A watershed is defined as the area of land where all of the water that is under it or drains off goes into the exact same place.
Onlookers take note as Flint Riverkeeper, Gordon Rogers, talks about the importance of watershed conservation and how it affects the area.
Gordon says it hits home for him because the Flint River, where he works, ranks second on the American Rivers Endangered Rivers list, a reason he says water management is such an important issue to the region.
He says, "it belongs to all of us. it's the single largest asset that you'll ever own is your river and your creek and you're aquifer."
Environmental Lobbyist Neil Herring says the goal is to restore and preserve the habitat, water quality and flow of the Flint and other rivers.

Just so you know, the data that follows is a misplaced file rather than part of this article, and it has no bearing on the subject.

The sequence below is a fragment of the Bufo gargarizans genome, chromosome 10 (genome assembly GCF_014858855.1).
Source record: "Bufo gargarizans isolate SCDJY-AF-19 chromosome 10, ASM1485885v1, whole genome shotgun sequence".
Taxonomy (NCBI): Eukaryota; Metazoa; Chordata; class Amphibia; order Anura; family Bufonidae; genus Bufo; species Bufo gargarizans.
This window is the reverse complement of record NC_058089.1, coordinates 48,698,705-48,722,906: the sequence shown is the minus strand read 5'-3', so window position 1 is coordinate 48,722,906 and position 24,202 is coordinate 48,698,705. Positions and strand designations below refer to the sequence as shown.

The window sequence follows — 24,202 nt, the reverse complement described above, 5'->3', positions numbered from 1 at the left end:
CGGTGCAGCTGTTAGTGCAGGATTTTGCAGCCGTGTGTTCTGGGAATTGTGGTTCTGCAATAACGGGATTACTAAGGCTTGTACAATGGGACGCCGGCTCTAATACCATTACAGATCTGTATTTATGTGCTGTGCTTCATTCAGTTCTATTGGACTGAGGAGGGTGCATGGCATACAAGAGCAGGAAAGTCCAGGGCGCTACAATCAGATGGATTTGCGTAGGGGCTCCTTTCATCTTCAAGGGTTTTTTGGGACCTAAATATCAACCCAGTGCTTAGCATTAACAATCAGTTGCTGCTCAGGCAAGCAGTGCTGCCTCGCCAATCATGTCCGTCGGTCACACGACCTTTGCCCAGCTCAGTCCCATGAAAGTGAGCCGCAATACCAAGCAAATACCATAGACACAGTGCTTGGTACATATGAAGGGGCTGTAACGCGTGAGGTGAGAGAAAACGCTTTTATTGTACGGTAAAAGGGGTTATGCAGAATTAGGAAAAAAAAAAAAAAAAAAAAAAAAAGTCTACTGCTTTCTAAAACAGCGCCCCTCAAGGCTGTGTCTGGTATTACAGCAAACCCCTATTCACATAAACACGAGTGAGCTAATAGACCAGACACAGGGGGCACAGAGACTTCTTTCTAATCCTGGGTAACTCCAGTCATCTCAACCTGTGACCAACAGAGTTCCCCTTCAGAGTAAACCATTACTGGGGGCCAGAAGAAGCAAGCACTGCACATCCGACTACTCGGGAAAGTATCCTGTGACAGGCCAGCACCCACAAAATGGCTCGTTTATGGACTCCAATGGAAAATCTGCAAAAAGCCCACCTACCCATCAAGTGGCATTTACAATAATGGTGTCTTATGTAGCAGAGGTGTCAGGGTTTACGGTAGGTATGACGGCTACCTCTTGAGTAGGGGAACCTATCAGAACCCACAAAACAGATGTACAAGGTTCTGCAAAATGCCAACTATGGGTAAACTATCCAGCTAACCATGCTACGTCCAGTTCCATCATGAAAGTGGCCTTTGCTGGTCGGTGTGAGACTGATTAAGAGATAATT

Herring says, "these natural resources particularly the water systems are their private property, they have a property interest in the water."
And outside of the Flint, officials say there are four other major rivers to keep an eye on, the Willacooche, Withlocooche, Alapha, and Little River systems.
"Cause it's a rapidly moving political landscape. Operating wisely with this limited amount of water that you have," says Gordon.
He says it's important for local citizens to take ownership of the political process of their watershed. To learn more, visit the Watershed Coalitions website at WWALS.net.